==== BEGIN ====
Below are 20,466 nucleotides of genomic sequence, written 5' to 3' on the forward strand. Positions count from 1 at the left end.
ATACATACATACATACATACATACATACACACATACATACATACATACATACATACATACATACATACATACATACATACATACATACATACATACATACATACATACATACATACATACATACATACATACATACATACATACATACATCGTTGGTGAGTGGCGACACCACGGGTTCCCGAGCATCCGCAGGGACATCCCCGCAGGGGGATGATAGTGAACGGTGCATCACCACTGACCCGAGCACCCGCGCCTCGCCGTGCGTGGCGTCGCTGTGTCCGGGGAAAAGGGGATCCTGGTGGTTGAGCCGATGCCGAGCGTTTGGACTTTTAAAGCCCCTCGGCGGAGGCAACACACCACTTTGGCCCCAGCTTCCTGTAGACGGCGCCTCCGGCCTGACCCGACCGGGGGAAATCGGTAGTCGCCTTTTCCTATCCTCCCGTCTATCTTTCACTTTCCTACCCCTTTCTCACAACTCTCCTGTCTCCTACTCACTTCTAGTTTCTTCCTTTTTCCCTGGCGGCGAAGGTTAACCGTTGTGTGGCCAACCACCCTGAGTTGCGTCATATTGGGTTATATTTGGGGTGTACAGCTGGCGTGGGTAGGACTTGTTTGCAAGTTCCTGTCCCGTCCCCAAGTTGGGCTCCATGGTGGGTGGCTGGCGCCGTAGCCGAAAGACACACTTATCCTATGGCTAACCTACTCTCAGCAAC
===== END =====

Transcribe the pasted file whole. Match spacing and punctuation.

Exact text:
Below are 20,466 nucleotides of genomic sequence, written 5' to 3' on the forward strand. Positions count from 1 at the left end.
ATACATACATACATACATACATACATACACACATACATACATACATACATACATACATACATACATACATACATACATACATACATACATACATACATACATACATACATACATACATACATACATACATACATACATACATACATACATCGTTGGTGAGTGGCGACACCACGGGTTCCCGAGCATCCGCAGGGACATCCCCGCAGGGGGATGATAGTGAACGGTGCATCACCACTGACCCGAGCACCCGCGCCTCGCCGTGCGTGGCGTCGCTGTGTCCGGGGAAAAGGGGATCCTGGTGGTTGAGCCGATGCCGAGCGTTTGGACTTTTAAAGCCCCTCGGCGGAGGCAACACACCACTTTGGCCCCAGCTTCCTGTAGACGGCGCCTCCGGCCTGACCCGACCGGGGGAAATCGGTAGTCGCCTTTTCCTATCCTCCCGTCTATCTTTCACTTTCCTACCCCTTTCTCACAACTCTCCTGTCTCCTACTCACTTCTAGTTTCTTCCTTTTTCCCTGGCGGCGAAGGTTAACCGTTGTGTGGCCAACCACCCTGAGTTGCGTCATATTGGGTTATATTTGGGGTGTACAGCTGGCGTGGGTAGGACTTGTTTGCAAGTTCCTGTCCCGTCCCCAAGTTGGGCTCCATGGTGGGTGGCTGGCGCCGTAGCCGAAAGACACACTTATCCTATGGCTAACCTACTCTCAGCAAC